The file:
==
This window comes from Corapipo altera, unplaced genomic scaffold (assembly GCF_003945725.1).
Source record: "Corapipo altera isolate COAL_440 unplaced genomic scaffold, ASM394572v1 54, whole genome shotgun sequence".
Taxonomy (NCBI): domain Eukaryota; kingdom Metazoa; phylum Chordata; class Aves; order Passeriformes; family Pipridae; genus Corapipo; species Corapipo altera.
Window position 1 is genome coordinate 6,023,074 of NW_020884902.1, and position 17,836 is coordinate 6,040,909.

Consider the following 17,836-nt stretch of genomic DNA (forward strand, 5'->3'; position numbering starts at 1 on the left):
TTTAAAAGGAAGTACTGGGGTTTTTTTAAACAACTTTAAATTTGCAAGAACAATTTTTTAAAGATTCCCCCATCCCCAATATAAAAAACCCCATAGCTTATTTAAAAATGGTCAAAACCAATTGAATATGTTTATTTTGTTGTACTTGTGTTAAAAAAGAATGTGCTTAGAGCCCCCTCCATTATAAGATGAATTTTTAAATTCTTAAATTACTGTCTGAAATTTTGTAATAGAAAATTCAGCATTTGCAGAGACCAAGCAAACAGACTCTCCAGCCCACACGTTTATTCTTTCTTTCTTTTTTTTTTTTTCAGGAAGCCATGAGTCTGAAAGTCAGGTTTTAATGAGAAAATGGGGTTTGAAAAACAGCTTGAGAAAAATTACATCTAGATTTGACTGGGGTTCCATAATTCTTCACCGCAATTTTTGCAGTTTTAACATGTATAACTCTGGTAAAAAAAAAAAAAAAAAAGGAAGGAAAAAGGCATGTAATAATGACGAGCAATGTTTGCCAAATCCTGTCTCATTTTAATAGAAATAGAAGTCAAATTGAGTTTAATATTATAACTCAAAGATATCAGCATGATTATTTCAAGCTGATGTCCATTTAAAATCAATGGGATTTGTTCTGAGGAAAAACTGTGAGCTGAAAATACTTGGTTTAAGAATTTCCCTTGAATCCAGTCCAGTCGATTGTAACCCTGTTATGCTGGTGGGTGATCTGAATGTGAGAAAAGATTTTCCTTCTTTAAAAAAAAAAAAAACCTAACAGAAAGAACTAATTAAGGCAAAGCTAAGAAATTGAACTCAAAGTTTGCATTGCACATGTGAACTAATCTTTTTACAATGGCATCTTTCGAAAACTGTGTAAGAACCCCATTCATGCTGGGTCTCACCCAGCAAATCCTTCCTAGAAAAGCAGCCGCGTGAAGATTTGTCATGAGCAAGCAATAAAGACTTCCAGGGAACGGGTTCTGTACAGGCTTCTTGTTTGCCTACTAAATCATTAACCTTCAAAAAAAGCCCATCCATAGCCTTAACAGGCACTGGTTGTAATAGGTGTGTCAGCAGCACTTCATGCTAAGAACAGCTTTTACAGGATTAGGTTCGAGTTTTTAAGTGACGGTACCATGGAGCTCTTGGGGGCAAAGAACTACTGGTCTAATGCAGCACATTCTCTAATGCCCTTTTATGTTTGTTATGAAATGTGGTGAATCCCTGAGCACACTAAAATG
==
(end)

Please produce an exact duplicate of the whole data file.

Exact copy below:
This window comes from Corapipo altera, unplaced genomic scaffold (assembly GCF_003945725.1).
Source record: "Corapipo altera isolate COAL_440 unplaced genomic scaffold, ASM394572v1 54, whole genome shotgun sequence".
Taxonomy (NCBI): domain Eukaryota; kingdom Metazoa; phylum Chordata; class Aves; order Passeriformes; family Pipridae; genus Corapipo; species Corapipo altera.
Window position 1 is genome coordinate 6,023,074 of NW_020884902.1, and position 17,836 is coordinate 6,040,909.

Consider the following 17,836-nt stretch of genomic DNA (forward strand, 5'->3'; position numbering starts at 1 on the left):
TTTAAAAGGAAGTACTGGGGTTTTTTTAAACAACTTTAAATTTGCAAGAACAATTTTTTAAAGATTCCCCCATCCCCAATATAAAAAACCCCATAGCTTATTTAAAAATGGTCAAAACCAATTGAATATGTTTATTTTGTTGTACTTGTGTTAAAAAAGAATGTGCTTAGAGCCCCCTCCATTATAAGATGAATTTTTAAATTCTTAAATTACTGTCTGAAATTTTGTAATAGAAAATTCAGCATTTGCAGAGACCAAGCAAACAGACTCTCCAGCCCACACGTTTATTCTTTCTTTCTTTTTTTTTTTTTCAGGAAGCCATGAGTCTGAAAGTCAGGTTTTAATGAGAAAATGGGGTTTGAAAAACAGCTTGAGAAAAATTACATCTAGATTTGACTGGGGTTCCATAATTCTTCACCGCAATTTTTGCAGTTTTAACATGTATAACTCTGGTAAAAAAAAAAAAAAAAAAGGAAGGAAAAAGGCATGTAATAATGACGAGCAATGTTTGCCAAATCCTGTCTCATTTTAATAGAAATAGAAGTCAAATTGAGTTTAATATTATAACTCAAAGATATCAGCATGATTATTTCAAGCTGATGTCCATTTAAAATCAATGGGATTTGTTCTGAGGAAAAACTGTGAGCTGAAAATACTTGGTTTAAGAATTTCCCTTGAATCCAGTCCAGTCGATTGTAACCCTGTTATGCTGGTGGGTGATCTGAATGTGAGAAAAGATTTTCCTTCTTTAAAAAAAAAAAAAACCTAACAGAAAGAACTAATTAAGGCAAAGCTAAGAAATTGAACTCAAAGTTTGCATTGCACATGTGAACTAATCTTTTTACAATGGCATCTTTCGAAAACTGTGTAAGAACCCCATTCATGCTGGGTCTCACCCAGCAAATCCTTCCTAGAAAAGCAGCCGCGTGAAGATTTGTCATGAGCAAGCAATAAAGACTTCCAGGGAACGGGTTCTGTACAGGCTTCTTGTTTGCCTACTAAATCATTAACCTTCAAAAAAAGCCCATCCATAGCCTTAACAGGCACTGGTTGTAATAGGTGTGTCAGCAGCACTTCATGCTAAGAACAGCTTTTACAGGATTAGGTTCGAGTTTTTAAGTGACGGTACCATGGAGCTCTTGGGGGCAAAGAACTACTGGTCTAATGCAGCACATTCTCTAATGCCCTTTTATGTTTGTTATGAAATGTGGTGAATCCCTGAGCACACTAAAATG